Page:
Count me among those who regard Gödel, Escher, Bach: An Eternal Golden Braid as a masterpiece. Le Ton beau, however, is Hofstadter gone overboard. Wow, does the man need an editor. This book is so exasperating: occasional drips of insight interspersed with ramblings, ephemera, and juvenile verse, all in the name of exploring as many aspects of language translation problems as may have occurred to the author during an artificially prolonged compositional process. That last is Hofstadter's armsleng Count me among those who regard Gödel, Escher, Bach: An Eternal Golden Braid as a masterpiece. Le Ton beau, however, is Hofstadter gone overboard. Wow, does the man need an editor. This book is so exasperating: occasional drips of insight interspersed with ramblings, ephemera, and juvenile verse, all in the name of exploring as many aspects of language translation problems as may have occurred to the author during an artificially prolonged compositional process. That last is Hofstadter's armslength observation, not my assumption. The author begins his work with irrelevant poignancy by telling us that the recent death of his beloved wife was what prompted this writing. It's an oddment of shared intimacy, as the book can scarcely be considered an homage to her her interests or accomplishments. If anything, the matter-of-fact dedication leaves the impression that Hofstadter used this book as an excuse to escape, sublimate, or suppress his grief for as long as possible. So he talks in his prologue about holing himself up in a bungalow for more than a year, alienating himself from the company of others to endlessly rewrite and reorganize chapters and sections as new ideas occur to him. Far less than impress, it conjures the tragic image of a man in denial essentially orphaning his school-age children at what must have been their moment of greatest emotional vulnerability. It's a confession that casts a pall over the casual tone of the book as a whole, not to mention its sprawl. Your father has gone bye-bye, kids, you'll just have to salvage whatever you can find to eat in the fridge. To make matters worse, the work's substance is not nearly worthy of its backstory. Ton Beau's foundational intellectual conceit is the challenge of properly translating poetry and exploring what if anything properly means in this context. So Hofstadter dissects Clement Marot's poetic bon-bon Ma Mignonne (reproduced in full on the book's cover), taking it through multiple variations -- some by others, but most by himself -- to demonstrate the ultimate futility of any exercise to generate a perfect reproduction of any poem in another language... Hofstadter defines the perfect translation as an identical copy of the rhyme, meter, syntax, quanta of syllables, assonance, consonance, and semantic substance, with neither addition nor subtraction. Of course, any change is tautologically incommensurate with identity; you don't need to read all the examples to grasp this concept any more than you need to read his largely vacuous line-by-line annotations/explanations of what he thinks each translator has done well or poorly. About five well-chosen samples would have sufficed to get his point across, and a good editor might well have come in handy here. Unfortunately this author refuses to be edited, even going so far as to alert the reader with self-conscious pride that he insists on full control of his work, to the point of delivering untouchable, pre-typeset manuscripts including all selections of fonts, kerning, and font size. As much an act of obsessive-compulsive behavior as hubris, Hofstadter nonetheless manages to marble a bit of thought-provoking meat in the midst of this mountain of fat. Among the ideas Hofstadter tosses out are: - On languages as independent structures such that disparate languages even those from neighboring regions do not form a topologically-pure continuum (p. 345). "An expressive structure created in French will not just continuously transform like a piece of rubber being stretched or bent into the equivalent structure in German. Rather ... the fragments must be put back together in radically different ways... each one analogous to the choice of an item from a restaurant menu so huge that one can never scan all of it...." All translations therefore require conscious choice and selection. - The challenge of translating language-dependent literature, considering the futility of creating a word-for-word translation of a Stanislaw Lem story about a machine that destroys all things beginning with the letter 'n' including science (na'uk in Polish), there being no English word with the same meaning beginning with 'n' (p. 56). - The fact that connotations evolve over time, considering the gender of hypothetical people referenced as "you guys" (pp. 20-23). Does a translator render a text in its original or current temporal context and to which context in the target language? - The problem of layered meanings, an especially vexing issue for would-be translators of poetry (pp. 81-82). What to do with puns, grammatical errors, syntactical ambiguities, and other wordplay? - The meaning of meaning itself as something ineffable "where even the tiniest epsilon... is not identical to zero" (p. 519). Here it's worth quoting Hofstadter at length to point up his hobbyhorses. [T]he quest to develop an artificially intelligent entity is a marvelous, mystical quest, in which we are brought face to face with the deepest enigmas concerning our own nature. What is language? What is music? What are concepts? What are words? What is thinking? What is insight? How does analogy work? What is memory? How do we learn? How do we forget? How are mistakes linked to invention? What is perception? What is consciousness? What is creativity? What is artistic beauty? How do we mirror other minds inside our own? What are empathy and compassion? How does a soul come out of inanimate matter? What is a self? What does the word "I" represent? Hofstadter poses these questions to defend the validity of exploring and developing AI in the context of a critique of a philosopher's thought experiment without once considering the applications of information theory that have made such explorations possible. The author touches upon the reductio ad absurdam of chatbots and thesaurus-powered mechanical translators, but never thinks to mention the works and successfully applied theories of Claude Shannon or Ed Thorp. John Searle is the philosopher whose writings Hofstadter goes to extraordinary lengths to vilify, and in doing so offers a neat takedown of the "Chinese Room" (a box in which a non-Chinese speaker manages to render perfect English translations simply by following detailed, written instructions). Whence the intelligence in this design? Of course it lies in the original authorship of the impeccable instructions and the ability to faithfully follow them, appreciating that doing so in a reasonable time actually requires impractically vast reference materials and the superhuman speed to navigate them. Okay, but why reproduce Searle's essay in "Anglo-Saxon" (for Hofstadter, this is English stripped of any word containing the letter "E") to make the argument? Sure, it's a neat stunt -- I loved Gilbert Adair's masterful translation of Georges Perec's La Disparition (see A Void) -- but it doesn't enhance his critique. Rather it presents one more example here of an otherwise brilliant thinker who has apparently lost his mind.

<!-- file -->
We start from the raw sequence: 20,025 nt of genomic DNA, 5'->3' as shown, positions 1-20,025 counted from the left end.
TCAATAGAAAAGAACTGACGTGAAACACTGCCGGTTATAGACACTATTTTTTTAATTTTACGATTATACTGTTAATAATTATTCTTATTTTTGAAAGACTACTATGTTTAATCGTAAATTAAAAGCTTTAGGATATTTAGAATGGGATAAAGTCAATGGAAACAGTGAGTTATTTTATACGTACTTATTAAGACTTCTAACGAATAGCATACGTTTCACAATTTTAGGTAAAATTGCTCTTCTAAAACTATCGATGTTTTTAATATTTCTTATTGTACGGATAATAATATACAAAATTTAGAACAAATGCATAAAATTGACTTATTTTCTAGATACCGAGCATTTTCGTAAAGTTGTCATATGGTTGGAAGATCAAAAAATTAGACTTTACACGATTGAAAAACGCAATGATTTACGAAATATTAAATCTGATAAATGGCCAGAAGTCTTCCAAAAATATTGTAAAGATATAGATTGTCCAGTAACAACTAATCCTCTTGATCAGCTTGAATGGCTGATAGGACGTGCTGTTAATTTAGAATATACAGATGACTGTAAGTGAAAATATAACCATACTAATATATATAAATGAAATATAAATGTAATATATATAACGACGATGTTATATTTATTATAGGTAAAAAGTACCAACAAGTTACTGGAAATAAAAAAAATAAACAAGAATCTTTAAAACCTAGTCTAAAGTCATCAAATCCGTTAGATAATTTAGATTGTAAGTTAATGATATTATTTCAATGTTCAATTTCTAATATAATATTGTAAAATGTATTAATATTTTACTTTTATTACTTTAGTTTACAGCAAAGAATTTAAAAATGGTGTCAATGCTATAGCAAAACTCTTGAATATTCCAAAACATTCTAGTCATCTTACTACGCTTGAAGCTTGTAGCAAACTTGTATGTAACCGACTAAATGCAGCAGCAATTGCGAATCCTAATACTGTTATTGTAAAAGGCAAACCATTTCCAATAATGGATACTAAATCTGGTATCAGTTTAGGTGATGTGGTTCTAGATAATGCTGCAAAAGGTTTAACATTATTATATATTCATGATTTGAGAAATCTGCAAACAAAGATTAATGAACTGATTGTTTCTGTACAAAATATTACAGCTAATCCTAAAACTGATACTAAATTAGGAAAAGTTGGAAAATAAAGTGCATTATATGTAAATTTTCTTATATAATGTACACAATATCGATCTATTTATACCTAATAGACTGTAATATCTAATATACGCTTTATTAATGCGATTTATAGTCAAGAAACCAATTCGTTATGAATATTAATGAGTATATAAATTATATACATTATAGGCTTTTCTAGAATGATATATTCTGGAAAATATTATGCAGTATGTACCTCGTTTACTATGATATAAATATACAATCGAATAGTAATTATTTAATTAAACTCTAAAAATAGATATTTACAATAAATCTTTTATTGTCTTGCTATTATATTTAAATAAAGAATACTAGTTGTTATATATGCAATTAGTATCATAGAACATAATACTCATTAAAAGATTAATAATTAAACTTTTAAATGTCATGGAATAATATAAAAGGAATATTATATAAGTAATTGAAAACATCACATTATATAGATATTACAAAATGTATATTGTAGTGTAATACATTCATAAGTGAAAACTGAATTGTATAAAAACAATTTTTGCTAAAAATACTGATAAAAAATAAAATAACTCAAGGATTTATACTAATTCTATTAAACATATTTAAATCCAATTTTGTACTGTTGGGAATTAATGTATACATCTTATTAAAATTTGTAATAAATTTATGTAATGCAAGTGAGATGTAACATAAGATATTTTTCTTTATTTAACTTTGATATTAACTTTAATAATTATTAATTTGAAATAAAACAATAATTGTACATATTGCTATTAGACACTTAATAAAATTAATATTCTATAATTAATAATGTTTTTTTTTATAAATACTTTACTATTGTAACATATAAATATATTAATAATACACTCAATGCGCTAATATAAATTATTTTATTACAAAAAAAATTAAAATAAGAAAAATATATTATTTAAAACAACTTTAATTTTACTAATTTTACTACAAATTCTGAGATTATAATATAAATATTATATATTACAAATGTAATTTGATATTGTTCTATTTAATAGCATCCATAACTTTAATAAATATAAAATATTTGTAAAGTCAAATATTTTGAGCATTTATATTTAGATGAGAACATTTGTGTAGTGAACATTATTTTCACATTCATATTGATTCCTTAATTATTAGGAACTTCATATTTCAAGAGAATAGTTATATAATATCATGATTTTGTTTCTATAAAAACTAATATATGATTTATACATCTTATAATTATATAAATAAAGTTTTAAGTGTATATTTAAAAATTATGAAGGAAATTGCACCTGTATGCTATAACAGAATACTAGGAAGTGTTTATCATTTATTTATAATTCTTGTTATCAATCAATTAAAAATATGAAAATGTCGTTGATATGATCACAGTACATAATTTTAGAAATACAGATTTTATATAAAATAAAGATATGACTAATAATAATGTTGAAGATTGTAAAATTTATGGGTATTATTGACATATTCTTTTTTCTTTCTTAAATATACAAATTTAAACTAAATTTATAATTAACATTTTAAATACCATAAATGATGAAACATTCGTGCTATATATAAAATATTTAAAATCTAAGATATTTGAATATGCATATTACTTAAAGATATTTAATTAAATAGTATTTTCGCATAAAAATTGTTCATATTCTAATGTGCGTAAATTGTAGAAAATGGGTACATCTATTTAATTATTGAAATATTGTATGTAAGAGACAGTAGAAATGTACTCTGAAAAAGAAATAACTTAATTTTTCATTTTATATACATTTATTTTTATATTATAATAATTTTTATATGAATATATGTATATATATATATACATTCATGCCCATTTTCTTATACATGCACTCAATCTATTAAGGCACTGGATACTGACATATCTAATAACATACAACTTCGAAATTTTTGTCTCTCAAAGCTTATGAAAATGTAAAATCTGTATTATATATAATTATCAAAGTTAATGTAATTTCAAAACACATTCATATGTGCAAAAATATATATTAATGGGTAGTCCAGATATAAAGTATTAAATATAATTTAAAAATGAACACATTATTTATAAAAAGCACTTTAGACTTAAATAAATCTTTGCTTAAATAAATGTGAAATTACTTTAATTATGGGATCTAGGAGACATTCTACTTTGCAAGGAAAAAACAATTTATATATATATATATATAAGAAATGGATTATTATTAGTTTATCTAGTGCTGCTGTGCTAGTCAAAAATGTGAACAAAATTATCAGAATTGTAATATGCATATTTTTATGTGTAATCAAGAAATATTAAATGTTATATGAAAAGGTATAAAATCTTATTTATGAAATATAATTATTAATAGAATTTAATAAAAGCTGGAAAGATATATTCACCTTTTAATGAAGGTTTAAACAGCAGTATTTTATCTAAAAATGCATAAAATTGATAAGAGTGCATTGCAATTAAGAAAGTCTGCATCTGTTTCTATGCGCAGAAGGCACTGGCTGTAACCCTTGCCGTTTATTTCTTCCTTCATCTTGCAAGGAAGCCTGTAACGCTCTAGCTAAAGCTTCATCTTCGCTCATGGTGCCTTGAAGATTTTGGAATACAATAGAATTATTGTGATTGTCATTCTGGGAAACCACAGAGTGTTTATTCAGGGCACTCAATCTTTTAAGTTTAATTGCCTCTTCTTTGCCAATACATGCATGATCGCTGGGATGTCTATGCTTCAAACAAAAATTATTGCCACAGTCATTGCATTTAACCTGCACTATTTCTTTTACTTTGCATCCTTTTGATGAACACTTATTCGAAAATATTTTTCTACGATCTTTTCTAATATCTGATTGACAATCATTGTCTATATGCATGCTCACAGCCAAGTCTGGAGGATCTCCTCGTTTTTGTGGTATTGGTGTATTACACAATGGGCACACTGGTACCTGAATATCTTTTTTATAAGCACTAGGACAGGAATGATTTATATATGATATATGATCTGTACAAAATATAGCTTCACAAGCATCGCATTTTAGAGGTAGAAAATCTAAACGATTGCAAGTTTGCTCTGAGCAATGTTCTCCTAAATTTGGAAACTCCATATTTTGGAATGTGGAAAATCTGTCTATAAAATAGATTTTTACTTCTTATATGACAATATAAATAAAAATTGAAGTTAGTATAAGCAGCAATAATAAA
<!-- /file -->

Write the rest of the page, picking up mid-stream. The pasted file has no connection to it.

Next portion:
7. 5 out of 5